Her paintings were also included in the 1972 Whitney Annual, as well as the 1973 and 1995 Whitney Biennials and were part of High Times, Hard Times: New York Painting, 1967-1975 in 2007. Critical praise, as well as a devoted following amidst her peers, have always accompanied her development.
A press preview will take place on Thursday, October 22, from 2 – 6pm, preceding the show’s accessibility to the public from October 23 – December 19 (Tue – Sat, 10 – 6pm). On Saturday, November 14, the artist will be present at the gallery from 1 – 6pm to welcome friends and members of the public.
Korman published an illustrated catalogue with personal statements to accompany the exhibition, which was previewed by John Yau on HYPERALLERGIC, May 23 2020. You can see the full article further below. The catalogue can be acquired at or ordered from the gallery ($ 25 postage paid).
Korman’s “scrape paintings” which she began in 1969 – large canvases traversed with crayon lines, covered with gesso and then scraped through with a piece of wood or trowel to reveal some of the lines underneath – led Roberta Smith to rate her 1975 Greene Street Gallery show “as one of this year’s best in its own, modest, youthful way” (Artforum, Sept. ’75). She particularly noted the artist’s confident touch and nonchalance, qualities that are consistent throughout her work.
Also during the early ’70s, Korman produced taped, hard-edge paintings on unprimed canvas – sort of facsimiles of the gesso process paintings. She even built structures out of wooden bars, drawing her brush across them, the result replicating the scrape off paintings in reverse.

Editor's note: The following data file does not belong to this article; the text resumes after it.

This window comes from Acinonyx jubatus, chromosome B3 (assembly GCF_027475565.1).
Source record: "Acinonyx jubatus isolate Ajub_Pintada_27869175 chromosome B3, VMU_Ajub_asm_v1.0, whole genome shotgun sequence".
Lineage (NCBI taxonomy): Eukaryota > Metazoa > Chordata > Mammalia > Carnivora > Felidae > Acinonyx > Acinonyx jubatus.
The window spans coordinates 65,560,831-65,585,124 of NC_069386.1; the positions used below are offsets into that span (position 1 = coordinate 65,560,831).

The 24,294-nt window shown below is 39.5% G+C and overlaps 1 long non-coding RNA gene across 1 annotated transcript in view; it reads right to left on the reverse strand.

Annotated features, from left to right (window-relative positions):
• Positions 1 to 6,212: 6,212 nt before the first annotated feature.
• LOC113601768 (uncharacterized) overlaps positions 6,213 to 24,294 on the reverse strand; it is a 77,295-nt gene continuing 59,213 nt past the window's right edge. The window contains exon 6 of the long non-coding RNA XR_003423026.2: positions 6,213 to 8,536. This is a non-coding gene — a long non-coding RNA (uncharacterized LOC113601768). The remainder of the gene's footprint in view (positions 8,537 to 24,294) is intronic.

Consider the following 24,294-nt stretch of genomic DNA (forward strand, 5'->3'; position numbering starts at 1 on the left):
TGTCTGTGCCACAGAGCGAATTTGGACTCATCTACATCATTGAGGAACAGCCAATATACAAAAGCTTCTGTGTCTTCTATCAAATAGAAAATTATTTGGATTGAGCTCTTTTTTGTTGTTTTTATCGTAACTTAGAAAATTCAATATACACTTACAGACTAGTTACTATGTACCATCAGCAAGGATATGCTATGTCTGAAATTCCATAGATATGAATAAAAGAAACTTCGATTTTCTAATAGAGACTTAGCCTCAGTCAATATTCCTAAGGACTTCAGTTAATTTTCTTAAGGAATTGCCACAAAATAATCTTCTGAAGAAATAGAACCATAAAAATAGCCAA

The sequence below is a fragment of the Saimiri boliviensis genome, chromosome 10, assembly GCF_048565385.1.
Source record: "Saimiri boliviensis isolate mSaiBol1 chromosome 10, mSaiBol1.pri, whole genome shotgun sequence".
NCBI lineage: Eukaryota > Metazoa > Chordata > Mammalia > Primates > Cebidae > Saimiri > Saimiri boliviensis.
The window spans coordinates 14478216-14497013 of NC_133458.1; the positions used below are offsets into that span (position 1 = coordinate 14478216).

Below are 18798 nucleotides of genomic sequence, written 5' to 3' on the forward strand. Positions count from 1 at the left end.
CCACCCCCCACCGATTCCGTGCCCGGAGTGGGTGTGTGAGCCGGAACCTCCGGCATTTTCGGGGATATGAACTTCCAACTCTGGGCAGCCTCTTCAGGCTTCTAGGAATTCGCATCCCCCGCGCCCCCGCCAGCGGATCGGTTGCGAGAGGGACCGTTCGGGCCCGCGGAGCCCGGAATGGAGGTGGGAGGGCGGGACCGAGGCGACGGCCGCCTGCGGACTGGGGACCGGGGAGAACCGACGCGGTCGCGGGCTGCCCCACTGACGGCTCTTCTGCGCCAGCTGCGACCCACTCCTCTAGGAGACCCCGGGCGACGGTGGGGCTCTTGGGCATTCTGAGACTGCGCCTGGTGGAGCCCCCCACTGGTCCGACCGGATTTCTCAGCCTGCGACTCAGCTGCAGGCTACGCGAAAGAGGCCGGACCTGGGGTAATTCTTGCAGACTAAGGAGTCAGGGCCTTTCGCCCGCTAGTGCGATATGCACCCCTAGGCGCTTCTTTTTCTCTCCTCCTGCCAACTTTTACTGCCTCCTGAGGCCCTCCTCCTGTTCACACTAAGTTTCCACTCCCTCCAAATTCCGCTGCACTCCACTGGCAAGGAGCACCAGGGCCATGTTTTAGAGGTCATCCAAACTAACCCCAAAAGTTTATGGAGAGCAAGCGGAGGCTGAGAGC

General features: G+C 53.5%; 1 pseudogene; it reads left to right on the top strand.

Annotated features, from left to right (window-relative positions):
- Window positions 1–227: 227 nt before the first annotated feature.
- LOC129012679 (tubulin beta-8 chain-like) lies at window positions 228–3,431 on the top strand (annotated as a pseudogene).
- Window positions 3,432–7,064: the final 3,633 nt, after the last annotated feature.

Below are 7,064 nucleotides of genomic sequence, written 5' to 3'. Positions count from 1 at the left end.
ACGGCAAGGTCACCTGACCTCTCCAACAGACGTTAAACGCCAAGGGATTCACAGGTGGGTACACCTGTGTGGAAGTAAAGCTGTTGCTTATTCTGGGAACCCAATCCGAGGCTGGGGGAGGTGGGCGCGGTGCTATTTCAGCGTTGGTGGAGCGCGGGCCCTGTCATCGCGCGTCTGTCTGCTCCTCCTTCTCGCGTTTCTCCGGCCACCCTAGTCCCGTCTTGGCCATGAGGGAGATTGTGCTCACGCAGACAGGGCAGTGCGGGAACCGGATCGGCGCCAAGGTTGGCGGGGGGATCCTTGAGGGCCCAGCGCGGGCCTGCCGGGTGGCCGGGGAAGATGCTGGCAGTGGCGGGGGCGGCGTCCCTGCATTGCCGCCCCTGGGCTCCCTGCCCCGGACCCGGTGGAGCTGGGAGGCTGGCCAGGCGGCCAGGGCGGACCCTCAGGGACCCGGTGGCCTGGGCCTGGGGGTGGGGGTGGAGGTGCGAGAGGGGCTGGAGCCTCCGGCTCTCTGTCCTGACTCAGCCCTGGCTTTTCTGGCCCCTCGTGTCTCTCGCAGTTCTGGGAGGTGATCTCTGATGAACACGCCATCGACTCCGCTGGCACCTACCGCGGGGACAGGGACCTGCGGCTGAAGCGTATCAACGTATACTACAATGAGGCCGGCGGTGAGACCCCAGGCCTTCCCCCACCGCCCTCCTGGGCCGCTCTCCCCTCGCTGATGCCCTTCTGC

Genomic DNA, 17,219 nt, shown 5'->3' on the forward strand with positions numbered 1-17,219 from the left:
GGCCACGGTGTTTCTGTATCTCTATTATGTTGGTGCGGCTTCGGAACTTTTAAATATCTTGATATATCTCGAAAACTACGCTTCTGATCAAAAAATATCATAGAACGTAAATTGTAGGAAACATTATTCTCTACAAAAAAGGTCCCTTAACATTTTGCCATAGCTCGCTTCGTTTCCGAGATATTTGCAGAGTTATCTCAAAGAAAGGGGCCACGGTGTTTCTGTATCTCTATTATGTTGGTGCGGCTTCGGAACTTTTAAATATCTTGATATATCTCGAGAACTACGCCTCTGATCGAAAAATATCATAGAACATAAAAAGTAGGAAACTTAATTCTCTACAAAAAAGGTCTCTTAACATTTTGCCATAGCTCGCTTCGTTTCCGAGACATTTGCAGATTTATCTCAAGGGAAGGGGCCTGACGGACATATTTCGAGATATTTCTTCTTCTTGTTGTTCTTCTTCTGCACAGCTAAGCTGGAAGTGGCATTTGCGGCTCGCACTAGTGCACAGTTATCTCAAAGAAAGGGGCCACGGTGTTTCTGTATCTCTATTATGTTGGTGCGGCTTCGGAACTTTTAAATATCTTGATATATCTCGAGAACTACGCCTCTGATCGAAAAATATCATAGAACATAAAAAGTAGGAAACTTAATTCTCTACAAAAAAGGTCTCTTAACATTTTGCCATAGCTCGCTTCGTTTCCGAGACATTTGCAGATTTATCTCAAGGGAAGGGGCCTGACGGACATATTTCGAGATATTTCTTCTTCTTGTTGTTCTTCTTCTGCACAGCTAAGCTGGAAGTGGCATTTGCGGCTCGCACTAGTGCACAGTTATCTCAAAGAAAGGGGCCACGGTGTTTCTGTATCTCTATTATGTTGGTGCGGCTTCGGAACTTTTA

In 1977, finding the systematic nature of the process limiting, she switched to oils for more flexibility, change, and exploration. She felt that “what happens while you paint is more interesting than what you think before you paint”1. As she continued, her work developed into distinct groups every few years.
A pivotal moment occurred in 1996 after completing a black and white series. Her color seemed to offer less contrast by comparison, and she decided to paint without adding any white. This also reinforced her interest in painting without any recognizable elements, light, or space aiming for “the paintings to be an example of things as they are”2. Even with that limitation, the subsequent multiple series have developed with great variation – organic shapes and gestures, geometric configurations and structures – sustaining her ever since.
This first survey of Korman’s work will allow an insight into a lifelong project about which Raphael Rubinstein remarked “You can only make paintings like Korman’s if you have faith that you can channel visual verities greater than your own individual style. It’s also generally true that you can only make paintings like this if you have been at it for a long time”3.
1Korman, Harriet. 3 Drawings from 1971, information for a group exhibition in 2018, Notes on Painting, 1969-2019, unpaginated, 2020
2Korman, Harriet. Grant application, Career Narrative, 2013, Notes on Painting, 1969-2019, unpaginated, 2020.
3Rubinstein, Raphael. Harriet Korman: Permeable/Resistant, Brooklyn Rail, Art Seen, Dec. 11, 2018.